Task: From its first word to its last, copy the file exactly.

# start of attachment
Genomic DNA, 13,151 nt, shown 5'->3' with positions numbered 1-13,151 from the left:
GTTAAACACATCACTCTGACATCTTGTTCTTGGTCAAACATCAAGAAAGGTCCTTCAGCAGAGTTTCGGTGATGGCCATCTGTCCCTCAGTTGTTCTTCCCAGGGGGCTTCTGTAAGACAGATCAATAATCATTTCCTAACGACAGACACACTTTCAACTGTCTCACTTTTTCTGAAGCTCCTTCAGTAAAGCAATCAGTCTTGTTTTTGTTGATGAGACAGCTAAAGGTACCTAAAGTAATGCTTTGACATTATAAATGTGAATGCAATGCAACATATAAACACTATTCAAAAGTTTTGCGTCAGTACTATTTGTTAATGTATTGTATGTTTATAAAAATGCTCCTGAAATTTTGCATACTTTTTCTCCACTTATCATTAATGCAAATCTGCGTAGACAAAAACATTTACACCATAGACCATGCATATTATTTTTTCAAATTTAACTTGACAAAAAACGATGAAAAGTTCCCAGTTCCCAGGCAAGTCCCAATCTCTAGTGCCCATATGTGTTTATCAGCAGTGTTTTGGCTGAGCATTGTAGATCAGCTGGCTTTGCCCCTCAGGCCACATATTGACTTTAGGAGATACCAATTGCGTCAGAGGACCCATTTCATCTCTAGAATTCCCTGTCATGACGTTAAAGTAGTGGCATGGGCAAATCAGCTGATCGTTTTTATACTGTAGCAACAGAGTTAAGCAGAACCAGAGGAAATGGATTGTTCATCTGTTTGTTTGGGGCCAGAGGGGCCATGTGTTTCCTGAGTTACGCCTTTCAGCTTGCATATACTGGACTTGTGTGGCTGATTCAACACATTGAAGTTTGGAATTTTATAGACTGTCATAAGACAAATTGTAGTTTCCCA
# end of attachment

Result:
Genomic DNA, 13,151 nt, shown 5'->3' with positions numbered 1-13,151 from the left:
GTTAAACACATCACTCTGACATCTTGTTCTTGGTCAAACATCAAGAAAGGTCCTTCAGCAGAGTTTCGGTGATGGCCATCTGTCCCTCAGTTGTTCTTCCCAGGGGGCTTCTGTAAGACAGATCAATAATCATTTCCTAACGACAGACACACTTTCAACTGTCTCACTTTTTCTGAAGCTCCTTCAGTAAAGCAATCAGTCTTGTTTTTGTTGATGAGACAGCTAAAGGTACCTAAAGTAATGCTTTGACATTATAAATGTGAATGCAATGCAACATATAAACACTATTCAAAAGTTTTGCGTCAGTACTATTTGTTAATGTATTGTATGTTTATAAAAATGCTCCTGAAATTTTGCATACTTTTTCTCCACTTATCATTAATGCAAATCTGCGTAGACAAAAACATTTACACCATAGACCATGCATATTATTTTTTCAAATTTAACTTGACAAAAAACGATGAAAAGTTCCCAGTTCCCAGGCAAGTCCCAATCTCTAGTGCCCATATGTGTTTATCAGCAGTGTTTTGGCTGAGCATTGTAGATCAGCTGGCTTTGCCCCTCAGGCCACATATTGACTTTAGGAGATACCAATTGCGTCAGAGGACCCATTTCATCTCTAGAATTCCCTGTCATGACGTTAAAGTAGTGGCATGGGCAAATCAGCTGATCGTTTTTATACTGTAGCAACAGAGTTAAGCAGAACCAGAGGAAATGGATTGTTCATCTGTTTGTTTGGGGCCAGAGGGGCCATGTGTTTCCTGAGTTACGCCTTTCAGCTTGCATATACTGGACTTGTGTGGCTGATTCAACACATTGAAGTTTGGAATTTTATAGACTGTCATAAGACAAATTGTAGTTTCCCA